Home: Baths Beyond

  • Jackie Caradonio

For more than half a century, Bisazza has treated walls and floors as blank canvases, using its colorful mosaic tiles to transform everyday spaces into opulent and avant-garde exhibits. The Italian company has broadened the application of mosaics beyond the kitchen and bath, breathing new life into virtually every part of the home with combinations of texture, light, and dimension that are simply not possible with wallpaper or paint. However, whether for walls or furnishings—or even a car—the firm’s innovations have always remained within the confines of what can be made with tile. That changed early this year with the introduction of two Bisazza collections for the bath.

Bisazza’s first foray outside of mosaics, Bisazza Bagno is a new design-minded bath division that aims to turn the often sterile, stark environment into a glamorous room. "Developing bathroom collections was in many ways a natural extension for us, because over the years we have become more about design and less about just tiles," says Rossella Bisazza, the firm’s communications director and the daughter of company founder Renato Bisazza. "With Bisazza Bagno, we wanted to create something elegant—not clinical—that makes you want to open the door to your bathroom."

The venture launched in May with the Hayon Collection (priced from $150 to $9,568) by Spanish designer Jaime Hayon, an of-the-moment artist known for his irreverent and witty approach to conventional pieces. The line features Italian marble countertops and shiny gold-and-chrome ceramic basins that combine Art Deco flash with the clean lines of Scandinavian design. Bases are either ceramic with a slight curve or industrial aluminum finished in polished copper or chrome. The collection, which follows a simple but striking black-and-white color scheme, offers an assortment of pieces to choose from—including shower screens, a two-person soaking tub, hand mirrors, and Bisazza-designed fixtures—making it easy to create a range of configurations.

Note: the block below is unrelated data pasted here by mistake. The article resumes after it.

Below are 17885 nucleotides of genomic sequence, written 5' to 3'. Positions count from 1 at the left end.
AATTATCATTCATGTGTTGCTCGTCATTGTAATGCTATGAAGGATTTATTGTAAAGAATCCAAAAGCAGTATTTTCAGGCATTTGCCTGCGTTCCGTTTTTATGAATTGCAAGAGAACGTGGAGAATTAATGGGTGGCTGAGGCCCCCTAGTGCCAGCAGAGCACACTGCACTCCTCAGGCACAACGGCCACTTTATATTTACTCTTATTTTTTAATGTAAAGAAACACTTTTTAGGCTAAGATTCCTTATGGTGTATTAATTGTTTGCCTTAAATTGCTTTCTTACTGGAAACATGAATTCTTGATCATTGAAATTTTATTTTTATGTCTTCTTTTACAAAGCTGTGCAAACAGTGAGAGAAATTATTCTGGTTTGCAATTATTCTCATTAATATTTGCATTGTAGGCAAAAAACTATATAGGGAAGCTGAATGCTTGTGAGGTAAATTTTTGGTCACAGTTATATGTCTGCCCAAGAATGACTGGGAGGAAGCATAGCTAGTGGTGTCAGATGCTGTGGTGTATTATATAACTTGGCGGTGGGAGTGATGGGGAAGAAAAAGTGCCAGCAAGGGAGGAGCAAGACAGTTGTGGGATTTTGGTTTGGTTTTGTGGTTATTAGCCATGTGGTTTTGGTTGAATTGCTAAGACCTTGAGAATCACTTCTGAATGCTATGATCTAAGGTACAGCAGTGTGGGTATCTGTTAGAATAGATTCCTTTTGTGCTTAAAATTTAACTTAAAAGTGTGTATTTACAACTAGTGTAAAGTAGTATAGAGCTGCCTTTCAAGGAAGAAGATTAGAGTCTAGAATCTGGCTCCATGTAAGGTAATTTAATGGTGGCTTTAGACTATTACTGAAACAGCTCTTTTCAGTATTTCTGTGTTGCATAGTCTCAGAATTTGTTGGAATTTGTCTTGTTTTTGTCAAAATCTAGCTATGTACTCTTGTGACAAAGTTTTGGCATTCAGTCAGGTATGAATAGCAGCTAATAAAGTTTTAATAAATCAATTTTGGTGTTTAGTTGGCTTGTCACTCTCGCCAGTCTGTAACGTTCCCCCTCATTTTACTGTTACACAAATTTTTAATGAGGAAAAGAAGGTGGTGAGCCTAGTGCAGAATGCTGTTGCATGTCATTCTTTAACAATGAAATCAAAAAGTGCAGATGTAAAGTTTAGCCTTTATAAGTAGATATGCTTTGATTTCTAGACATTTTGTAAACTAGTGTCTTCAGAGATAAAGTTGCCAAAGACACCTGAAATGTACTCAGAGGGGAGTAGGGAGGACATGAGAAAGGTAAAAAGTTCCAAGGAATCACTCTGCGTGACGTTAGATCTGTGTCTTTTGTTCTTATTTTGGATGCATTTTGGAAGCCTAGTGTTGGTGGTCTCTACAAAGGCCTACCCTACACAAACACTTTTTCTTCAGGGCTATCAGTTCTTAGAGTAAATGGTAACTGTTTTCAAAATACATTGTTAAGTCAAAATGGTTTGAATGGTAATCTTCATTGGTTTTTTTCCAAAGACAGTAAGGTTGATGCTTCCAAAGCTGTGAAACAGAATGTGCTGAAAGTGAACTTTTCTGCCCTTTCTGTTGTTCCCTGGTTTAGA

Debuted in September at the Cersaie trade show in Bologna, Italy, the second line from Bisazza Bagno will be available in the United States in the spring (pricing has yet to be announced). The Wanders Collection by Dutch designer Marcel Wanders—whose vanguard style places him in line to be the next Philippe Starck—shares the same black-and-white color scheme as the Hayon Collection, but is more heavily embellished than its predecessor, with Baroque-style lacquered wood consoles and bold fiberglass washbasins and bathtubs resembling giant bars of soap. Classic flower-shaped taps in bright lobster orange add touches of color. Subtler are the simple chests of drawers and minimalist floor mirrors, which ground the collection’s over-the-top style for a more livable appeal.

Conspicuously missing from both collections is Bisazza’s mosaics, something Rossella says was a conscious omission. "Jaime’s and Marcel’s bathrooms are so strong and precise that we wanted to keep them pure," she explains. "Ultimately, it’s the customer’s choice whether or not to add tile, but in the end, our bathroom collections are really perfect with no mosaic at all."

 

Bisazza, 800.247.2992, www.bisazzausa.com

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